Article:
“Poverty also has a huge impact on children’s education and a number of different things, so we’re working with multiple issues for a lot of families and they are trying really hard to overcome those things. It has a massive impact on people’s self-esteem, so it’s almost a vicious cycle.”
She continued: “There is a lot of research that has come out recently into adverse experience in childhood and the impact that those have on physical health, mental health, and educational achievement. The aim is to try to tackle things early. I think that’s why we believe that child therapy is so important, because you’ve got to be working with children from an early age to begin to address their issues early on.
“If you don’t catch certain things in childhood, sometimes you’re working with very difficult teenage years because it’s harder to intervene. Sometimes those teenagers will come back as adults and they will feel like they are ready to tackle the issue at that stage.
“At any stage in life it’s encouraging to know that anything can be repaired. Our brains are wonderful organs and in many ways they have a great plasticity so you can address those issues, you just have to be motivated and have the right motivator to identify what that change might look like.
“Not everybody needs counselling, sometimes a friend or a colleague or anyone you can connect with can transform things for you. Talking to anybody helps you and can help you, but counselling gives a framework and a focus for those who need it.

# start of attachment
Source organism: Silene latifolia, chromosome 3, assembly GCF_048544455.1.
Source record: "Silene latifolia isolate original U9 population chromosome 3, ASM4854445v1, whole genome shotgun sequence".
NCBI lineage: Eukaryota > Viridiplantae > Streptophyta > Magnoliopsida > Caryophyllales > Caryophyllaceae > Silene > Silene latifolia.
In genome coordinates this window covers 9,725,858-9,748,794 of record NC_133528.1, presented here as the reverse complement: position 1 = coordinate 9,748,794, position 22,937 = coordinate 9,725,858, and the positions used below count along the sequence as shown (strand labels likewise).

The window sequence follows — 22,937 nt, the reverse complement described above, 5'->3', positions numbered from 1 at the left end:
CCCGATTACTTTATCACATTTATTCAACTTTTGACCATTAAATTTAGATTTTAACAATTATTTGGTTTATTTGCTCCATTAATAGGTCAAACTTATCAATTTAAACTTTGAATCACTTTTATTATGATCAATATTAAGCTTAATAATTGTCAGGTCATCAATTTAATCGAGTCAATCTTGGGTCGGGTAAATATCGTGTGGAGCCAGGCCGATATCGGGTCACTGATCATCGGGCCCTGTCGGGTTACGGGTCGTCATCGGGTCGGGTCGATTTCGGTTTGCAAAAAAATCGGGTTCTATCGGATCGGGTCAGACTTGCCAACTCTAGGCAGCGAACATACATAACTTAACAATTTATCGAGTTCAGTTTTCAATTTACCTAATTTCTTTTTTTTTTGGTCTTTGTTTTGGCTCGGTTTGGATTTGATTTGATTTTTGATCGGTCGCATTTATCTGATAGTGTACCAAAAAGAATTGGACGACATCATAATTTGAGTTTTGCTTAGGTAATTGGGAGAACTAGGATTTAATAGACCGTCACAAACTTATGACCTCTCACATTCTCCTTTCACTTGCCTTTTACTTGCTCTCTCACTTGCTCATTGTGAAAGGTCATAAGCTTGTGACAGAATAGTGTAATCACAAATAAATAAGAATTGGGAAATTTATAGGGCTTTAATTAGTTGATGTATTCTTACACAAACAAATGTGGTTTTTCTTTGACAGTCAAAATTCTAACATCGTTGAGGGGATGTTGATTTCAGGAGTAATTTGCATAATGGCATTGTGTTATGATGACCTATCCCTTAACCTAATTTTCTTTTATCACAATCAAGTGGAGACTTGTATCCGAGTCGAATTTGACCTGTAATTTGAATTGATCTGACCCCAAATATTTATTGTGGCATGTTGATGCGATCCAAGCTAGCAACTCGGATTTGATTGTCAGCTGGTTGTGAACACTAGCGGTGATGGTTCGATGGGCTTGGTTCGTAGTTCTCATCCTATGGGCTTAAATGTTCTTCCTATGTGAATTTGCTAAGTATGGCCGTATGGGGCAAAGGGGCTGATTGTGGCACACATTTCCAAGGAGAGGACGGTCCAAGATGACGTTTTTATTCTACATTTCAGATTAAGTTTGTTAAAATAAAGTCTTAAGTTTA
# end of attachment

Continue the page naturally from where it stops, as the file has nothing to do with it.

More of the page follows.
“If you can catch people before they hit the crisis it’s much better. When you’re in a crisis your ability to think clearly, to support yourself or to act lessens, so it’s much harder to activate the changes you need. If you can get into counselling when you’re not in crisis then you’ll be able to change things more quickly, but counselling can really help. It helps you to clear your mind enough to realise what needs to happen next to take you out of crisis.”
While New Life has come on leaps and bounds since it began, offering thousands of yearly counselling sessions, Norma admits that mental health charities, including New Life, need more support to effectively help those in need of support.
“I think pre-Troubles we didn’t have nearly enough mental health services,” she said.
“People were just in lockdown mode, they were just surviving. Since the peace process there has been a lot more services established. I think mental health services are still desperately underfunded in Northern Ireland given what we have come through.
“For our service we have a six-month waiting list and sometimes it can go up to a year. If you need a counsellor it’s way too long to wait, but we don’t have the funding to deliver any more sessions than we currently do.
“I think there needs to be more accessible services. People get fed up sitting on a waiting list and a lot can happen in that space of time.”
She concluded: “If you do need someone to talk to it’s important that you come forward. Young people, especially can access our services quite quickly so we would really encourage them to come forward.”
If you think you might benefit from talking to New Life, call 90 391630.